There are essentially no comprehension tasks; it's composed almost entirely of a dialogue (some weirder than others), extensive vocabulary notes, and then some grammar notes. There are a few translation exercises at the end of most units. My comprehension is tested only because my teacher tests it. The book never does. 

The actual materials are really no better (and are in some ways worse) than the old Practical Audio-visual Chinese books that I hated so much, but I'm more motivated to learn Taiwanese -- yes, it's political -- and I like my teacher more. She doesn't go around like my old MTC teacher being all "我們中國人"! In fact, I think she'd rather drop dead than say anything of the sort.

Though the whole "we Chinese" business was my MTC teacher's right to say -- we can all identify how we please -- that's not how I feel about Taiwan, and to me that's not a helpful way to gain a closer perspective into Taiwanese culture, society and language. 

Other materials exist: my friend who took a Taiwanese course at TMI used 生活台語 and called it "okay". Chieh-ting Yeh (a friend of mine) and Alice Yeh wrote Harvard Taiwanese 101. Phillip Lin's highly inconcise Taiwanese Grammar: A Concise Reference is a solid reference material. 

Not a lot beyond my Eastern Armenian coursebook exists for Armenian. Reviews call it "innovative", and I was touched that when you buy it, the author mails you a copy herself from Yerevan. But really, it's just the best of a very limited field of otherwise terrible textbooks. 

Neither textbook, Armenian or Taiwanese, seems to have much in the way of visual aids. For Taiwanese, it's a good thing I speak Mandarin, as my teacher won't use English, because the book will pretty much never support you with pictures. On the upside, learning Taiwanese has been the biggest boost to my Mandarin in years. Have you tried to learn a third language through your second language? It's a real trip.  You get better at both. It helps that my teacher is a fierce gossip, offering all of her political opinions and deets on her annoying neighbors.

The result of these two modes of study -- one online weekly with a teacher, and one almost entirely at home or in a cafe by myself -- have led to two very different areas of proficiency in each language. My Armenian writing is so much better because all I really do is write. I have a much bigger lexicon because it's easier to look up whatever I want to know. With Taiwanese it's always a question of whether and how a tone changes, and whether it's rendered in some obscure character I can't really read, or Pėh-ōe-jī. I'm more limited to whatever is covered in the unit.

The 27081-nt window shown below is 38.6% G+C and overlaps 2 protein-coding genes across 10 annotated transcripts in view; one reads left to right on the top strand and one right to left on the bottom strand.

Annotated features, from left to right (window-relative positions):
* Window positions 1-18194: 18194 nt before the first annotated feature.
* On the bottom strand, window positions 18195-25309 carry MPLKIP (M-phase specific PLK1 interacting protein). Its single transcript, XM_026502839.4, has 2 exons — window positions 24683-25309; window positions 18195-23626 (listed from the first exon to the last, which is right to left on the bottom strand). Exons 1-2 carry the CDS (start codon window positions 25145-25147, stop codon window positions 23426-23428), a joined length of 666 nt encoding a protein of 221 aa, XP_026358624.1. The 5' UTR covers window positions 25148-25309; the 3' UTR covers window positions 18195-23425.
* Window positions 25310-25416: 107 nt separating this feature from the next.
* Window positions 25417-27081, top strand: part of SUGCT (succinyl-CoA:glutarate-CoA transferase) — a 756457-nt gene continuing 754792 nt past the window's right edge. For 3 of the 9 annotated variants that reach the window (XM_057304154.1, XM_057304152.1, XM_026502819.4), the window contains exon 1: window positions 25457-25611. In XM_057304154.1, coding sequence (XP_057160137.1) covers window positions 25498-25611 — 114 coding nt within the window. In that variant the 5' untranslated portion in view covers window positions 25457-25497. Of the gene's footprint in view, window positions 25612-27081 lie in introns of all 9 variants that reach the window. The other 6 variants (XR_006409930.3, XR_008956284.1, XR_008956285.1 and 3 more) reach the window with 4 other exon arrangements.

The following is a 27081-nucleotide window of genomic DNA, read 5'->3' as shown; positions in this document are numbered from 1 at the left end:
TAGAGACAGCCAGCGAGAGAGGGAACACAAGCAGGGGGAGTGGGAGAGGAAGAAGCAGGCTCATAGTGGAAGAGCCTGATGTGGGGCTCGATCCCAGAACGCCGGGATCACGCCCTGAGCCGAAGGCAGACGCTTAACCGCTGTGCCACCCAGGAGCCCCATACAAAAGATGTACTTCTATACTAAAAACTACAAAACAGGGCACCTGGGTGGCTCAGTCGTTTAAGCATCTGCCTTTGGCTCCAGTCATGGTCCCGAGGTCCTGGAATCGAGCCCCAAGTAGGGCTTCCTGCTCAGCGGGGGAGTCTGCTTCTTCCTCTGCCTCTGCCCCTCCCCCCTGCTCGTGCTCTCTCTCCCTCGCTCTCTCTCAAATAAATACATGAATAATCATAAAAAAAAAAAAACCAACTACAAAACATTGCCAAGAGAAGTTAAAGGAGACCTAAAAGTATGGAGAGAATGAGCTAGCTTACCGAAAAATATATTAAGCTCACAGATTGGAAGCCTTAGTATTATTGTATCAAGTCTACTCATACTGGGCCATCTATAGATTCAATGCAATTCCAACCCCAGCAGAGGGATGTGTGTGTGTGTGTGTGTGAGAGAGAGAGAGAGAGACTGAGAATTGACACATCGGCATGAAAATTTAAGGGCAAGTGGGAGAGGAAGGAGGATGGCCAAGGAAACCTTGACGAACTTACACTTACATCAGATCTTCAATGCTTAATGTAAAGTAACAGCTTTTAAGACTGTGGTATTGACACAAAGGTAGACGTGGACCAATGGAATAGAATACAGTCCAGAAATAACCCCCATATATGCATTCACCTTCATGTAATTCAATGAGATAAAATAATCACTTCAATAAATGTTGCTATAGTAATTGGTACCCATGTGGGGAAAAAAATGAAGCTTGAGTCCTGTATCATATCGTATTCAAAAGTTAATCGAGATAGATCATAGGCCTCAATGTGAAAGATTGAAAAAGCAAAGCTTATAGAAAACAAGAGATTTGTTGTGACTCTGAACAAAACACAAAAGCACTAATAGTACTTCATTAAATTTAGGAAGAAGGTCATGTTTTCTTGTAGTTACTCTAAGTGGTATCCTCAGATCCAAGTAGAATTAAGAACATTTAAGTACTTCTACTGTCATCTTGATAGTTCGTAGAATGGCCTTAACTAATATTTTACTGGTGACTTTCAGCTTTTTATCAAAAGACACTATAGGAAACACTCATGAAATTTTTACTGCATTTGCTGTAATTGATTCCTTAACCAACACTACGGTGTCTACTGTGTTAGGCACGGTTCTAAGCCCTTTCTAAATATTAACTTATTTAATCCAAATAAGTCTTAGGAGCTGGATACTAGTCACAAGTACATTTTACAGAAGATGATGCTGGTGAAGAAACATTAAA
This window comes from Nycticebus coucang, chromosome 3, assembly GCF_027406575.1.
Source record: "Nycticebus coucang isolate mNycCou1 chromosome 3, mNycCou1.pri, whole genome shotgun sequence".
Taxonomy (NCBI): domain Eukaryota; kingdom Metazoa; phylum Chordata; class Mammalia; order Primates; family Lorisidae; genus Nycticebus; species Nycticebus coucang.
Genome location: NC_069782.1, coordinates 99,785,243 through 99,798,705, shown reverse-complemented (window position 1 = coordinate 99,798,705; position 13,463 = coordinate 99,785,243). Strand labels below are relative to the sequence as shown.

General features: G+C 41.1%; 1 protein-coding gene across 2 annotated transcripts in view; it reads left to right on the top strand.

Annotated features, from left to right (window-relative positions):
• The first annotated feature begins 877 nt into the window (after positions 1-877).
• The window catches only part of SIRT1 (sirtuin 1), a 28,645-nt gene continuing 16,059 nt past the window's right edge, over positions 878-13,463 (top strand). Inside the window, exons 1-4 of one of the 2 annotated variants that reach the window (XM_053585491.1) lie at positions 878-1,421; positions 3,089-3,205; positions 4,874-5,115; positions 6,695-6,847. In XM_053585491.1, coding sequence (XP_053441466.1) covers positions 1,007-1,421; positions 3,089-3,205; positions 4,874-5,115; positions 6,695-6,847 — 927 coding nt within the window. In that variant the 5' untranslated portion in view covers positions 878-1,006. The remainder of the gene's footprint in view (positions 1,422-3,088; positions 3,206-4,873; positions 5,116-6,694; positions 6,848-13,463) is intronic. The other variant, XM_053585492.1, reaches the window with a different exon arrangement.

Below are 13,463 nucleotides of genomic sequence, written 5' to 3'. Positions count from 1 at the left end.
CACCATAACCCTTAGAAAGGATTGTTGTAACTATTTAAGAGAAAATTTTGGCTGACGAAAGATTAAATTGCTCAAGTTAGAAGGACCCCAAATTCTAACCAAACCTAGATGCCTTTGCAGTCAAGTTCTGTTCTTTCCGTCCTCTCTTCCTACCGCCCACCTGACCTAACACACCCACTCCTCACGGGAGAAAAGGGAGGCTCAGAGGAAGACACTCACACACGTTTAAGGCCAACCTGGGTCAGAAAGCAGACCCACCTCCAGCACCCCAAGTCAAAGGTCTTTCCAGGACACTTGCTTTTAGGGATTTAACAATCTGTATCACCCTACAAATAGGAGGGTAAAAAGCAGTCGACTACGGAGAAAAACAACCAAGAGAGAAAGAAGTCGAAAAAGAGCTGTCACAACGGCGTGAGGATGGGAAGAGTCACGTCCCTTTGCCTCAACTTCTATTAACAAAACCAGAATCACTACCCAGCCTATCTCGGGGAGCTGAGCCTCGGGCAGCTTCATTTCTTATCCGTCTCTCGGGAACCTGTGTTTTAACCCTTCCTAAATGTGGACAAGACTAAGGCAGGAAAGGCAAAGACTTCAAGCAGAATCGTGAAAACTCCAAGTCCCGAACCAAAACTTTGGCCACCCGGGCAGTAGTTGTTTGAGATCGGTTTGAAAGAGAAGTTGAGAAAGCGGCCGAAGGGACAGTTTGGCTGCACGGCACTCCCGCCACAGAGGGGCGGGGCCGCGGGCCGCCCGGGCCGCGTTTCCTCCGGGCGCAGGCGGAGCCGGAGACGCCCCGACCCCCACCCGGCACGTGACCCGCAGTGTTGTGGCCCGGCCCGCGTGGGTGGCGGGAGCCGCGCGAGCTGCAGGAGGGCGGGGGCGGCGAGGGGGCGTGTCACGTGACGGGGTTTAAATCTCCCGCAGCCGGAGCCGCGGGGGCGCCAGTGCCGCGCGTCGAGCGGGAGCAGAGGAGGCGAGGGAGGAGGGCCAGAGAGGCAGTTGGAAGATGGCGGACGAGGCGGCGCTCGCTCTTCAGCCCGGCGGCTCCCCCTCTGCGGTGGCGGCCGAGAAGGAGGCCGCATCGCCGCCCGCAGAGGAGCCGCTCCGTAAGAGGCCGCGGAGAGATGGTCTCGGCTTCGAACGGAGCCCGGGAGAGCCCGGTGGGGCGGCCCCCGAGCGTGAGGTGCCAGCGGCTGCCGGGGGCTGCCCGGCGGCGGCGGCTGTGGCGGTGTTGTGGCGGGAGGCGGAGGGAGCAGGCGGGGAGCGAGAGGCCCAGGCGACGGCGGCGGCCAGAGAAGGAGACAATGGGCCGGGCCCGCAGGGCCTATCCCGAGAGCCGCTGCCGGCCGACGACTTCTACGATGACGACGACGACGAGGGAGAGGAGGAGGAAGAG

And the current Taiwanese unit, by the way? "Would you like a smoke?" "No thanks, I don't smoke." "If you won't smoke, then please have a banana!" 

But with Armenian, I can hardly speak. I know what it should sound like from growing up hearing it, but I don't have anyone to practice with, and I won't for awhile. The grammar is complex enough (it has cases! Like Latin! Murder me, please!) that I have to stop and think before I create even a sentence. Taiwanese as fairly smooth grammar, so it tumbles out more easily. It helps that I can use it on a mostly daily basis.

My Taiwanese lexicon is much smaller, but I'm a far more proficient speaker. And yes, I know how to ask how much something costs, and I'll likely understand the answer. 

The main issue as I navigate my two baby languages is lack of extensive reading. I'm not exactly a Krashenite; I don't believe that extensive reading and listening are the only keys to fluency. But they are one very important key to fluency, and one I'll also admit I've fallen down on vis-à-vis Mandarin. In Taiwanese it's just a lack of literature I can read. My Armenian reading is much better,  but nowhere near the ability to actually read what interests me -- a key issue with the idea that extensive reading for pleasure is the only meaningful way to gain fluency. What if you can't yet read what you would normally read for pleasure? It's the eternal question of adult beginners who aren't engaged by materials for children but can't yet read, say, a novel.